Are residential projects eating into commercial space at Mumbai?

Mumbai, the financial capital of the country, may not be able to house the leading companies as the city’s commercial pipeline is drying up. A rush to convert commercial projects to residential plots has shrunk supply of corporate offices in Mumbai, putting pressure on rents and polarising the rents in different micro markets as a result. “Over the past few years, developers shunned office developments plans in favour of residential developments, which is now reflecting on the decline in new completion,” explained Samantak Das, chief economist and national director at Knight Frank India.

Supply pipeline in the Mumbai market has shrunk from 9.2 million. sq. ft in 2014 to 5.9 million. sq. ft in 2016, a decline of 36%. According to Knight Frank, new supply in the market has dropped by as much as 73% just in the past one year.

In the 2012-13 period, major companies opted out of office projects because the 2008 – 2009 global financial crisis had stripped down expansion plans, leading to a slump in the demand for offices. Developers became sceptical as a result, especially because office buildings can only be monetized once the tenant moves in and begins paying rent, which can take five years on an average.

In sharp contrast, residential plots were then lucrative; pre-sales guaranteed an immediate stream of cash flow.
Fortunes changed for the commercial piece of the real estate sector three years back and it has only grown from strength to strength. A Colliers International report pegged total absorption at over 40 million sq ft, the highest ever achieved in 2016.

The shrinking pipeline of offices in Mumbai has meant a slight dip in vacancy rates. From 21.6% one year back, vacancy rates are now 19.6%. Despite the downward trajectory, 19.6% vacancy is considered far too high, experts said.

There is no doubt Mumbai is losing out to competing markets like Bengaluru, where the overall vacancy rate is as low as 6% and even Pune, where vacancies are at 8.2%. Industry watchers pointed out the Mumbai commercial market has become polarized, with areas like BKC (Bandra Kurla Complex) and Lower Parel commanding a 5% vacancy rate whereas micro markets along the western suburbs struggling to attract tenants.

Low availability of space against high demand in the most sought after office destinations will put pressure on rents in these areas, according to Das. But price appreciation will be limited, said Navin Makhija, managing director at Wadhwa Developers, which owns a commercial building in the main BKC area.

 “Given the general business environment outlook and corporate performance, companies are not willing to pay escalated rents despite the velocity of demand,” Makhija added. It is true that multinational companies such as Apple and Google have picked up space in these areas despite premium rents because the likes of these corporations don’t want to compromise on global standards.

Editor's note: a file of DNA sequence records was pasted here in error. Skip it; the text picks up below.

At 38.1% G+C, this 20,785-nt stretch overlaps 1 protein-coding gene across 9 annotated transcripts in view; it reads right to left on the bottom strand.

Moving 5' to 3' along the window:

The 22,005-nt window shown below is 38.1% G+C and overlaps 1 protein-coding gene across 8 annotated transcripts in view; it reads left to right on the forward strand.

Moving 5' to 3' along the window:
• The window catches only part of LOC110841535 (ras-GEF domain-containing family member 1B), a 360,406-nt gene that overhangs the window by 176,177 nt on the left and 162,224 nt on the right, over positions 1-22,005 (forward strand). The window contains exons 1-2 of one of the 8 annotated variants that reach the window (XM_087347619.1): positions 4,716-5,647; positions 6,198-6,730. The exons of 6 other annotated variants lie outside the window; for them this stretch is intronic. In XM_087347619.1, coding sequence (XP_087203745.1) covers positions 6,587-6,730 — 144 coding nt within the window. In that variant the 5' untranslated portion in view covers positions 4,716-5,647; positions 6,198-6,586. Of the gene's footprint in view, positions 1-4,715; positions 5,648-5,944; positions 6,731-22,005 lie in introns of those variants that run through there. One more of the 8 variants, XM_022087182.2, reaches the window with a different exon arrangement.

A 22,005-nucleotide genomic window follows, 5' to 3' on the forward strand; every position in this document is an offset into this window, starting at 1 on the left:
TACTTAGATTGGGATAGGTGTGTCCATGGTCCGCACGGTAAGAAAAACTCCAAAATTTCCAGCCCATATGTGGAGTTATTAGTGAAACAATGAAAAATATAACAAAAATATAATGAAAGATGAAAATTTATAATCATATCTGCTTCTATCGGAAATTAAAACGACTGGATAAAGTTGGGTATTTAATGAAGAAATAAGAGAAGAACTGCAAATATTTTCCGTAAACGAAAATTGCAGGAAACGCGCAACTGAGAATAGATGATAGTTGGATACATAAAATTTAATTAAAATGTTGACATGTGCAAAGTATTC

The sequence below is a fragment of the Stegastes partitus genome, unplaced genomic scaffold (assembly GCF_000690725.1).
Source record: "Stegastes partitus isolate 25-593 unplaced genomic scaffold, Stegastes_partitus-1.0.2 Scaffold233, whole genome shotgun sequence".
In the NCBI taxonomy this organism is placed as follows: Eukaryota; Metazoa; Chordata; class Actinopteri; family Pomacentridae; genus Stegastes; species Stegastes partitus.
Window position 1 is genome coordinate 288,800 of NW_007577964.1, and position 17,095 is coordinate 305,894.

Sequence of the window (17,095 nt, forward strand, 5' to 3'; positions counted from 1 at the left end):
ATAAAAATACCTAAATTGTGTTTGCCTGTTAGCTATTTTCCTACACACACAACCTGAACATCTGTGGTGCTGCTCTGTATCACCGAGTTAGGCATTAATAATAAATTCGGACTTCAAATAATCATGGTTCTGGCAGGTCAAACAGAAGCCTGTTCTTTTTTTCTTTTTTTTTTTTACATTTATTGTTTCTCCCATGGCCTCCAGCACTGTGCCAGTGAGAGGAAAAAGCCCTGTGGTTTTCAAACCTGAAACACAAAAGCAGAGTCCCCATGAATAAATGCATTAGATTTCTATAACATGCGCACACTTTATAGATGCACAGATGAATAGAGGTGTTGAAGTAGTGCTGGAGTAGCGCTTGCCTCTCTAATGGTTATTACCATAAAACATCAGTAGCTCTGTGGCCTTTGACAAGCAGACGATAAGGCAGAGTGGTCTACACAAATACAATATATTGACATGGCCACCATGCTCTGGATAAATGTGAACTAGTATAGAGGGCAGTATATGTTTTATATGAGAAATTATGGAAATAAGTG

But not all companies have the financial wherewithal of Apple and Google. That companies are price-sensitive when it comes to rents is evident in statistics released by Colliers International, which said, 55% of new leasing in 2016 was seen in Andheri in the Western suburbs and Navi Mumbai, where rents are affordable in comparison to the southern parts of the city. BKC contributed just 12% to the total leasing whereas central suburbs, which includes areas like Lower Parel comprised 16%. “In the IT sector, companies can consider either the suburbs or Pune but there is no replacement as such for corporate headquarters,” Das said.

Inevitably, existing Grade A buildings will see a churn, similar to the one that is being witnessed in the top performing malls. Whether a company will look for other options depends on its convenience, if it is a renewal, companies might prioritize convenience over cost to a certain extent, Makhija added. Overall in the city level, rents are likely to remain stable.

The solution seems simple but over reaching at the moment. MMRDA (Mumbai Metropolitan Region Development Authority) must release fresh supply through an auction. Last year, one commercial plot was awaited but finally, the auction was called off owing to not enough interest at the asking price.

“The funds have deep pockets and enough interest,” said Das. It is natural that companies will not invest in capital intensive projects at the moment because times are tough, it takes time and patient money to break even an office building, according to Makhija.

If there are warning signs this year on the upcoming supply, the next year estimates are alarming. Colliers International anticipates new supply of 3.7 million sq ft last year, almost half the annual demand. “We believe availability of Grade A buildings at affordable rent will remain a concern for the next several years,” the firm said.

Credits The Financial Express

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